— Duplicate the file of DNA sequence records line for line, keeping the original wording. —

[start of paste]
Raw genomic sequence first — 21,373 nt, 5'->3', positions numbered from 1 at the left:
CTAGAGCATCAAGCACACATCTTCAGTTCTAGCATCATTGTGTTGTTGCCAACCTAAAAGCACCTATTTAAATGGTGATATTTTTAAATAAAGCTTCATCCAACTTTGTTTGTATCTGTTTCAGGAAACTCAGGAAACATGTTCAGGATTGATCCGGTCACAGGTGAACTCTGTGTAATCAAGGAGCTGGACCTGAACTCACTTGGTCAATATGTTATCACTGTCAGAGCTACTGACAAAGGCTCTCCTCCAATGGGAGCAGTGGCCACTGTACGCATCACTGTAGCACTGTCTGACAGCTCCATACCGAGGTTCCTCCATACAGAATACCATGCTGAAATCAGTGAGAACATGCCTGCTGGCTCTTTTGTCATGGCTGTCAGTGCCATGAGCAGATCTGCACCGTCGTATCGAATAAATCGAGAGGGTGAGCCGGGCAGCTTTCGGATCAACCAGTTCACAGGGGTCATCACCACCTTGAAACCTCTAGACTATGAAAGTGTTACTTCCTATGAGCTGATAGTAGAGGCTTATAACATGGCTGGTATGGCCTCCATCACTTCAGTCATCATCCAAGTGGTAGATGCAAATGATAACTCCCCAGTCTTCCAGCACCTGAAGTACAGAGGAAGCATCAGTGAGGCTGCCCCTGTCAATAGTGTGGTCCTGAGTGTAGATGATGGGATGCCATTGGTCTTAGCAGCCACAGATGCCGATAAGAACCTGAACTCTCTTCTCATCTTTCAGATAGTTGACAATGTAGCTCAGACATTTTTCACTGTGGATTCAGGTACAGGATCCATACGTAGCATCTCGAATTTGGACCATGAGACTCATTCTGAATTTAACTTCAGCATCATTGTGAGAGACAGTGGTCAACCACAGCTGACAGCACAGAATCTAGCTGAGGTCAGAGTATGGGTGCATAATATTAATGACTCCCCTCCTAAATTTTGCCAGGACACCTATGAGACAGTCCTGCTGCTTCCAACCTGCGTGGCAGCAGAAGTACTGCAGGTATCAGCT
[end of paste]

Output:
Raw genomic sequence first — 21,373 nt, 5'->3', positions numbered from 1 at the left:
CTAGAGCATCAAGCACACATCTTCAGTTCTAGCATCATTGTGTTGTTGCCAACCTAAAAGCACCTATTTAAATGGTGATATTTTTAAATAAAGCTTCATCCAACTTTGTTTGTATCTGTTTCAGGAAACTCAGGAAACATGTTCAGGATTGATCCGGTCACAGGTGAACTCTGTGTAATCAAGGAGCTGGACCTGAACTCACTTGGTCAATATGTTATCACTGTCAGAGCTACTGACAAAGGCTCTCCTCCAATGGGAGCAGTGGCCACTGTACGCATCACTGTAGCACTGTCTGACAGCTCCATACCGAGGTTCCTCCATACAGAATACCATGCTGAAATCAGTGAGAACATGCCTGCTGGCTCTTTTGTCATGGCTGTCAGTGCCATGAGCAGATCTGCACCGTCGTATCGAATAAATCGAGAGGGTGAGCCGGGCAGCTTTCGGATCAACCAGTTCACAGGGGTCATCACCACCTTGAAACCTCTAGACTATGAAAGTGTTACTTCCTATGAGCTGATAGTAGAGGCTTATAACATGGCTGGTATGGCCTCCATCACTTCAGTCATCATCCAAGTGGTAGATGCAAATGATAACTCCCCAGTCTTCCAGCACCTGAAGTACAGAGGAAGCATCAGTGAGGCTGCCCCTGTCAATAGTGTGGTCCTGAGTGTAGATGATGGGATGCCATTGGTCTTAGCAGCCACAGATGCCGATAAGAACCTGAACTCTCTTCTCATCTTTCAGATAGTTGACAATGTAGCTCAGACATTTTTCACTGTGGATTCAGGTACAGGATCCATACGTAGCATCTCGAATTTGGACCATGAGACTCATTCTGAATTTAACTTCAGCATCATTGTGAGAGACAGTGGTCAACCACAGCTGACAGCACAGAATCTAGCTGAGGTCAGAGTATGGGTGCATAATATTAATGACTCCCCTCCTAAATTTTGCCAGGACACCTATGAGACAGTCCTGCTGCTTCCAACCTGCGTGGCAGCAGAAGTACTGCAGGTATCAGCT